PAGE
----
It is, therefore, by the benefit of prayer that we reach those riches which are laid up for us with the Heavenly Father. For there is a communion of men with God by which, having entered the heavenly sanctuary, they appeal to him in person concerning his promises in order to experience, where necessity so demands, that what they believed was not vain, although he had promised it in word alone. Therefore we see that to us nothing is promised to be expected from the Lord, which we are not also bidden to ask of him in prayers. So true is it that we dig up by prayer the treasures that were pointed out by the Lord’s gospel, and which our faith has gazed upon (Institutes 3.20.1).

In other words, to my point, it is by pleading our inability that we dig up the riches of prayer itself. It is by pleading our prayerlessness that we call down the blessing of prayer. For God promises, “I will pour out on the house of David and on the inhabitants of Jerusalem, the Spirit of grace and of supplication, so that they will look on Me whom they have pierced; and they will mourn for Him, as one mourns for an only son, and they will weep bitterly over Him like the bitter weeping over a firstborn” (Zech. 12:10). The Spirit is the Spirit of supplication. And we plead with him therefore, to give us the grace of prayer. And as we do so, he is already at work, for in our pleading about prayerlessness, we are already praying.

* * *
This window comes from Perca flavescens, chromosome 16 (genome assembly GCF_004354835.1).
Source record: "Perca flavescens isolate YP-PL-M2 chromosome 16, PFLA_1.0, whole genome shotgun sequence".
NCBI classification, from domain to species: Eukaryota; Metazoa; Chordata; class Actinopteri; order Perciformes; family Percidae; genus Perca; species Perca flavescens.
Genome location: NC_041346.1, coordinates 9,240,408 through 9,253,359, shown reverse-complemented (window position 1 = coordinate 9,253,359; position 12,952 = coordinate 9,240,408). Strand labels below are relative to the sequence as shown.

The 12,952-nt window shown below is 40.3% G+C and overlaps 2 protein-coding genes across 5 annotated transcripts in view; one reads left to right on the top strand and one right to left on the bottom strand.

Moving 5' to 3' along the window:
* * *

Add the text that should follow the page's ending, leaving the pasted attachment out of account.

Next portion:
Sunday Hymn: Jesus Shall Reign Where’er the Sun

This Isaac Watts (I love Isaac Watts for the record) hymn is based on the second half of Psalm 72, which includes the words (in verse 17), His name shall endure for ever: his name shall be continued as long as the sun: and men shall be blessed in him: all nations shall call him blessed.” If you’re interested in how the language of the sun traveling (running successive journeys) jives with modern science, then read about solar orbit HERE. The ‘Solar Orbit’ post has received very little traffic, but it is actually one of my favorite posts, and I refer to it fairly regularly in conversation as an example of how scientific opinion is always changing.

This version is not great. It is a song that is meant to be sung by congregations more than individuals, but it’s the best I could find that included the lyrics.

Treating All People As Teachers

Can you be humble enough to realize that everyone has something to teach you?

If you happen to be in company with a merchant or a sailor, a farmer or a mechanic, a milk-made or a spinster, lead them into a discourse of the matters of their own peculiar province or profession; for every one knows, or should know, his own business best. In this sense a common mechanic is wiser than a philosopher. By this means you may gain some improvement in knowledge from every one you meet.

-Isaac Watts, The Improvement of the Mind, p. 80

The above quote from Isaac Watts is one of the best pieces of advice that I have ever received. I use it virtually every day of my life, and I cannot tell you how much it has helped me and enriched my existence in this world. It is one of the ways in which we can ‘become as little children.’